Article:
San Diego-based Maxwell Technologies Inc. (Nasdaq: MXWL, http://www.maxwell.com/) was formerly known as Maxwell Laboratories. The company manufactures ultracapacitors that are energy storage devices and power delivery systems for use in transportation, automotive, IT and industrial electronics.  MXWL closed back on Feb. 20 at $10.01 with a market cap of $292 million. It closed May 15 at $6.36, up 11 cents for the day, with a market cap of $185 million. Its 52-week trading range is now $4.90-$11.08.

Miami Beach-based Car Charging Group (OTCQB: CCGI, http://www.carcharging.com/) caught our eye with the announcement March 12 that it was acquiring EVPass, a company building destination charging networks for EV charging. CCGI  is also in the business of building charging station networks and has been busy making more acquisitions. Earlier this month, CCGI announced it had acquired 350Green LLC. CCGI closed May 15 at $1.34, up 4 cents for the day, with a market cap of $70.8 million. Its 52-week trading range is $0.60-$2.

This Big, Bad, 949-Horsepower, Million Dollar-Monster Is a Hybrid

If you are a fan of electric and particularly hybrid vehicles, and more people apparently are every day, you have to like the spectacular news coming out of Ferrari and the recent report from Autodata Corp., a research firm.

Photo courtesy of automonthly.blogspot.pt

Photo courtesy of automonthly.blogspot.pt

Let’s start with Ferrari, which unveiled its La Ferrari supercar in Geneva in March. Yes, Ferrari’s “biggest and baddest” car these days is a hybrid, according to the Los Angeles Times (http://www.latimes.com/business/autos/la-fi-hy-autos-hybrid-20130330,0,2070748.story). It’s a V-12, “949-horsepower, million-dollar monster” that also has two electric motors and recharges its batteries with regenerative braking and the engine’s excess torque.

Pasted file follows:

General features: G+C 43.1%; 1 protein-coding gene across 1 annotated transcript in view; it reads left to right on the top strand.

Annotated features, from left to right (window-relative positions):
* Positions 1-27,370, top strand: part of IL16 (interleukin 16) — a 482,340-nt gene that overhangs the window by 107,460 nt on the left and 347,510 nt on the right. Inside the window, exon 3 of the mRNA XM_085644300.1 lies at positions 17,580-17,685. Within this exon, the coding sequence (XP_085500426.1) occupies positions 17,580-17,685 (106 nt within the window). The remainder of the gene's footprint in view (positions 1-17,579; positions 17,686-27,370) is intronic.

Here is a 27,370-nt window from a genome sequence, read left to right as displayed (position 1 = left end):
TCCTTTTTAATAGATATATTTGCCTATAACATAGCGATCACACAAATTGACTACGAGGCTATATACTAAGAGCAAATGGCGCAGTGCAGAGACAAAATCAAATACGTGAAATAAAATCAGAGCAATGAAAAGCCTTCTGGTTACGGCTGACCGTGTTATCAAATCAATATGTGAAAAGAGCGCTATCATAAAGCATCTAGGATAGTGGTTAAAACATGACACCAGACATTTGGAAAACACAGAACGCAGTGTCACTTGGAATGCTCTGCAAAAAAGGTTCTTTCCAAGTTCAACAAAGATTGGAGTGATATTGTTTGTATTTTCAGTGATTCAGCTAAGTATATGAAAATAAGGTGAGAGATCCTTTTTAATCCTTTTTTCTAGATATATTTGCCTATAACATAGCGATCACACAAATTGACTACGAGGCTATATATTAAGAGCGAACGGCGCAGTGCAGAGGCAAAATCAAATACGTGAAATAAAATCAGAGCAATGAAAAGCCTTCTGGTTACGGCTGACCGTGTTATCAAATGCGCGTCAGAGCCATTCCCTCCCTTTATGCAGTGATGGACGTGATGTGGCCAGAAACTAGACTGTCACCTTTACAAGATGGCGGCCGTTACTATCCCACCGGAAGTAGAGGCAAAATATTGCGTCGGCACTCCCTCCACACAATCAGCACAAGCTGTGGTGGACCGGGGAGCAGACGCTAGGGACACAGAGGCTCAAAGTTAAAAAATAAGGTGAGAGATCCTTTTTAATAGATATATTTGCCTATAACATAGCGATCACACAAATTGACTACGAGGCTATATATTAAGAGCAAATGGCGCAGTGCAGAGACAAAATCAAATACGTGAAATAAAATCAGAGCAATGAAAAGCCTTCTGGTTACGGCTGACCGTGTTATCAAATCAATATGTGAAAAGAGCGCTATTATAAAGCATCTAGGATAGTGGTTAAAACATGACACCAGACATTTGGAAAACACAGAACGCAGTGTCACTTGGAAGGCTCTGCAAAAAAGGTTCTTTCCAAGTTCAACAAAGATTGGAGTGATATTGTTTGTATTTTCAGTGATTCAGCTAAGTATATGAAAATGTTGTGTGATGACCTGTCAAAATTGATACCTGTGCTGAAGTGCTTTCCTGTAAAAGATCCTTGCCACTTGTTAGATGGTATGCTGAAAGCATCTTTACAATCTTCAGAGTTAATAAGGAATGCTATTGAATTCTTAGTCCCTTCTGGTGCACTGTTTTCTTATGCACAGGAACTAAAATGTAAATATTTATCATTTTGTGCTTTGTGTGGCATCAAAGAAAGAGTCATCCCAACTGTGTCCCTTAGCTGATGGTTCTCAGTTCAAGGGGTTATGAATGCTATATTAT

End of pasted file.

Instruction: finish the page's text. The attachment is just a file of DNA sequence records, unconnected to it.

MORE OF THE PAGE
Who knows how many La Ferraris will actually sell, but the good news from Autodata is that hybrids are certainly selling faster than ever. Hybrid sales in the first two months of 2013 are up 32 percent over the same period last year, according to the Times report.

While overall marketshare is still low, about 4 percent, the fact that Ferrari is now in the hybrid market underscores the fact that that hybrid technology “is being taken seriously by virtually all the automakers,” noted analysts in the Times, including Nissan which introduced a new hybrid version of the Pathfinder at the New York Auto Show in February after dropping out of the hybrid market a few years ago. Overall, hybrids deliver 40 percent better fuel economy than conventional gasoline-powered cousins of the same model.

As we have noted earlier, the Prius is now the best-selling car in California, the nation’s largest auto market, and they’re apparently reliable. Not only are they now being used as taxicabs, which take a notorious beating, but the Times story notes that Toyota reports that 90 percent of all Prius cars it sold since introducing the model are still on the road.